And I find that sort of grim realism…refreshing. Movies can’t be there just to allow an escape. (Though if you’re looking to be cheered up, be sure to watch the interview with Mickey Rourke in the DVD commentary about how he turned his life around as an actor.) As Jon Canter writes in yesterday’s Guardian, the “feelbad” factor is under-rated:

Feelbad confronts you with the darkness, futility and awfulness of existence, but does it with such imagination, bravado, soul and wit that you find yourself exhilarated.

I couldn’t have said it better myself.

*****

Speaking of addiction, there’s a thoughtful essay on alcoholism and addiction by Clancy Martin in this week’s London Review of Books.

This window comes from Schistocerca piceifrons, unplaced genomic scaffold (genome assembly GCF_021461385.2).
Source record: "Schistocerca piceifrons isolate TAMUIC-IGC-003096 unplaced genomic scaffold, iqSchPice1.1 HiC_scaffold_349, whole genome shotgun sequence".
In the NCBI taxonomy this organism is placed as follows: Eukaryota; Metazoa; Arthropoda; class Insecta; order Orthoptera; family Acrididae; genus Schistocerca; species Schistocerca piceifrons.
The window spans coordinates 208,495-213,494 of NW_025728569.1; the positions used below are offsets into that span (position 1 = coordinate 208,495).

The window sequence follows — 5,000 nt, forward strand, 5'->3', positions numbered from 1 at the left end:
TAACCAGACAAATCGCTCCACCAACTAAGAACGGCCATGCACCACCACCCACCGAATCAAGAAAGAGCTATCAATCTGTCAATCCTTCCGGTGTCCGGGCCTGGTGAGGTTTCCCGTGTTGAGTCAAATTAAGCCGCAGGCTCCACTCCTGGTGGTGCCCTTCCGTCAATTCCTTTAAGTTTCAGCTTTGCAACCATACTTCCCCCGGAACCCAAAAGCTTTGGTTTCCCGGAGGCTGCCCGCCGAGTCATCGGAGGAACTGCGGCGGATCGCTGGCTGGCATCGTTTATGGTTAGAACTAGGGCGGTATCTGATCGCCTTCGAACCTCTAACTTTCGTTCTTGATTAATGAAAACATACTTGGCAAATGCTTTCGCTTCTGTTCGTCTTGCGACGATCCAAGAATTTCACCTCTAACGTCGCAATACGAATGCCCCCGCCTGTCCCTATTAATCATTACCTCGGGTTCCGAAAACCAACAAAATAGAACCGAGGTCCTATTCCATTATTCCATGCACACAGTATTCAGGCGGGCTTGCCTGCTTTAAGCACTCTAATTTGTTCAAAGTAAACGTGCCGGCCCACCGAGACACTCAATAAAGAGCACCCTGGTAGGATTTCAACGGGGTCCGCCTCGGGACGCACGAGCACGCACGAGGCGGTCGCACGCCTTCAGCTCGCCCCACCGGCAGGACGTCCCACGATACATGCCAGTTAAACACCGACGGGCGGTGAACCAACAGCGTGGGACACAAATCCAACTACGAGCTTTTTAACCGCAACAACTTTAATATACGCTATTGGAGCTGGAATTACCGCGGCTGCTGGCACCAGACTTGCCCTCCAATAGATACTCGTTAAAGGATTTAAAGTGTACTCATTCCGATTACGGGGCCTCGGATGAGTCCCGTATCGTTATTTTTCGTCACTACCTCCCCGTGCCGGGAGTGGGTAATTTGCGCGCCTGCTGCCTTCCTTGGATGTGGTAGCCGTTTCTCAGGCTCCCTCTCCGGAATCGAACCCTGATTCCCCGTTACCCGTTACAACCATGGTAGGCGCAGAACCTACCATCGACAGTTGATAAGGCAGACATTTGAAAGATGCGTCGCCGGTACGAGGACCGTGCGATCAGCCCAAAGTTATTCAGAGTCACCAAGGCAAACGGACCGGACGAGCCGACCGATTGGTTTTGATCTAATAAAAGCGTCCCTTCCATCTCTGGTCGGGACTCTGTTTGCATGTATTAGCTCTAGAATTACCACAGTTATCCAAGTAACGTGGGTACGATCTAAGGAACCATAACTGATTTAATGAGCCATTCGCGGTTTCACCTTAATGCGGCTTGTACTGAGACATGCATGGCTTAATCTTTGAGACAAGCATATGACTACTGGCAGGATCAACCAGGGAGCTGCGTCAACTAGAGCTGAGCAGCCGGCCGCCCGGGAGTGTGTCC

Image: 1:6 Oscar Statuette by Shaun Wong via Flickr under a Creative Commons License.

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26 Responses to Changes to the Oscars: Have We Lost That “Feelbad” Feeling?

  1. I confess, I disliked both of those particular examples for a variety of reasons.

    But I’m with you 100% on the dilution of the honor. Poor, poor Oscar. Now I have twice as many reasons not to watch you.

  2. Have you seen the Girl In The Cafe?

  3. The screenplay was written by the same man who wrote Love Actually and co stars Bill Nigh (also of Love Actually) whose portrayal of a deeply feeling yet tentative man who discovers his political and personal self through love (i.e., The Girl In The Cafe) is as true and authentic performance (feels like he was born to the role much the way Mickey Rourke does in The Wrestler. I have a feeling you might really like it. If I am wrong, I apologize, if I am right, you’re welcome…(and thanks for your blog, I like it a lot).